Warning: Spoilers Ahead!
Hard to believe, but we have only a few Game of Thrones episodes left until we a.) finally discover who escapes the tyranny of the Night King, b.) who ends up on the Iron Throne, and c.) what it's like to go to bed on a Sunday night without spending hours searching the internet for answers.
So with only a handful of episodes left, here are the five theories that still might—or might not—play out in the ongoing political—and apocalyptic—machinations of Westeros.
In the second episode of the Season 8, we heard Sam, Gilly, and Jon repeat the same thing: The crypts are the safest place for those who will not be fighting the dead. However, by definition, a crypt is where the dead are housed. And a certain undead someone has the power to resurrect the dearly departed.
To make matters worse, at the end of episode two, when the army of wights, led by the White Walkers (there's a hierarchy and it puts the Night King at the very top), pauses to stare at Winterfell in the distance, the Night King (and Viserion) are noticeably absent.
This leads us to believe that maybe he's already at Winterfell. If so, is he preparing to reanimate the bodies of Starks long (and more recently) passed?
Fans (and ) have expressed wishes to see the Stark matriarch come back as the vengeful and ruthless Lady Stoneheart.
In the books, Catelyn is revived by the Brotherhood Without Banners after being slaughtered at the Red Wedding. When she comes back, she becomes the leader of the Brotherhood and sets out to seek revenge on those who wronged her family. (Freys, Lannisters, Boltons, et al.)
Although producers David Benioff and D.B. Weiss decided to forego this particular storyline in previous seasons, they may give us a glimpse of undead Catelyn before the finale.
In season five, Maggy the Frog prophesied that Cersei would become the queen "for a while," before another "younger, more beautiful" one would come to replace her. Maggy's prophecy also promised that Cersei would have three children and live to bury all of them.
The final part of Maggy's prophecy—which appears in the books but did not make it into the show—was, “when your tears have drowned you, the valonqar shall wrap his hands about your pale white throat and choke the life from you.”
In High Valyrian, a fictional and ancient language, "valonqar" translates to "little brother." Cersei has two: Tyrion and Jaime. Even though Jaime and Cersei are twins, she was born first.
While there are those who support the theory that posits Tyrion is the valonqar (a win for him considering how much he hates Cersei), we're sticking to the theory that places Jaime as the little brother who will end up killing Cersei.
Because the Game of Thrones universe takes no prisoners, making Tyrion the valonqar doesn't really fit. Game of Thrones is synonymous with anguish and suffering, and what would be more painful than Jaime having to kill the love of his life?
It remains to be seen who will take up the mantle of "valonqar," or if Cersei will meet her maker in another fashion.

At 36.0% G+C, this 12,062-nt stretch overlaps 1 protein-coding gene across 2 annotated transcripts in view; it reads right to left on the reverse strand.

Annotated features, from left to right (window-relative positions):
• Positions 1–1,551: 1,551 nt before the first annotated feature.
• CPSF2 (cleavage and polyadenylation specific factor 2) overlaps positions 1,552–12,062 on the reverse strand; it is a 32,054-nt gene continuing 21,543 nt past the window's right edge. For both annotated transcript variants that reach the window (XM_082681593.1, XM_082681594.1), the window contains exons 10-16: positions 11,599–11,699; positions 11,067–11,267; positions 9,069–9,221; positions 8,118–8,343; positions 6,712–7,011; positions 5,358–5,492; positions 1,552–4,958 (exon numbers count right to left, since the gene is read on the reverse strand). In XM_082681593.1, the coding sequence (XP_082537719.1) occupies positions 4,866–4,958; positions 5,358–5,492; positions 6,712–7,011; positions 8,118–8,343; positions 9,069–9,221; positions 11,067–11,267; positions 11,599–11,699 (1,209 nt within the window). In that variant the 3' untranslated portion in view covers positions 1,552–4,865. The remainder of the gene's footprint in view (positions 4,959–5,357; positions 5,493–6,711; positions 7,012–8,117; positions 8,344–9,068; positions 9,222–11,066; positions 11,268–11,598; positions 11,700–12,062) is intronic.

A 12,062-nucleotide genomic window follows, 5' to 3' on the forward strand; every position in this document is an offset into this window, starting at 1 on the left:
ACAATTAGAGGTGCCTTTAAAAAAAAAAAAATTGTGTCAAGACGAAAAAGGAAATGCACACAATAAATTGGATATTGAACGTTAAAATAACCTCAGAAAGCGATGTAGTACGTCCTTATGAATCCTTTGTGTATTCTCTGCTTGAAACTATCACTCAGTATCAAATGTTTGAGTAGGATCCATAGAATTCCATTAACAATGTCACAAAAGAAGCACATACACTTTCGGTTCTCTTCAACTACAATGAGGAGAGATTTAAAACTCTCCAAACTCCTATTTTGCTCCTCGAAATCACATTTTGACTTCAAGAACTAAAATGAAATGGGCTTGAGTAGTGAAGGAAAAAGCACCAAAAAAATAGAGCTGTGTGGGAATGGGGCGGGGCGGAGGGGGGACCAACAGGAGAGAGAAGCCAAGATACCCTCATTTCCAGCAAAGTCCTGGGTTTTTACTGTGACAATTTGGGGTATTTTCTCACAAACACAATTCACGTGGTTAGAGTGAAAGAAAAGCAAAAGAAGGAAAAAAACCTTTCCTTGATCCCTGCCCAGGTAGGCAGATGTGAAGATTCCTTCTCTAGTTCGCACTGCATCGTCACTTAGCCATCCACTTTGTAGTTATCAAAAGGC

One of the more outlandish theories posits that a there's a sleeping dragon under Winterfell whose breath warms the hot springs in and around the northern castle.
During the reign of the Targaryen dynasty, Prince Jacaerys Velaryon rode the dragon Vermax up north to secure alliances on his mother's behalf as she was at war with her half-brother, Aegon.
A Targaryen court jester named claimed that while Jacaerys was negotiating a pact, Vermax laid eggs in Winterfell's crypts that have yet to be discovered.
We should also consider the allusions made to something major happening in Winterfell's crypts in the weeks leading up to and extending into this final season.
We've already seen some major plot points occur in the crypts, including Sam telling Jon about who his parents really were and Jon revealing this information to Daenerys down there, too.
While there are a couple of reasons this theory might be a stretch (for one, Vermax was believed to be a male dragon), it does present an interesting opportunity for another dragon (and maybe dragon rider) to arise.
This is one of the most popular theories floating around. We're into it.
The gist? Bran warged into the the man who was turned into the very first White Walker and became the Night King.
The Children of the Forest, a non-human race of beings, were fighting (and losing) a thousands-of-years-long war with The First Men when they took the drastic measure of creating the Night King by inserting a chunk of dragonglass into his chest (while he was still a human) to end the slaughter of their kind. Their plan backfired in the worst possible way.
Per the theory, Bran traveled back in time to prevent the Children from creating the Night King and got stuck because he stayed in the past too long (something the deceased Three-Eyed Raven warned Bran about).
It's a cool theory, but there's a big hole: When Bran wargs into other beings, he completely leaves his own body. If he became trapped in the Night King's body, he wouldn't be cognizant the way we've seen him in the current season.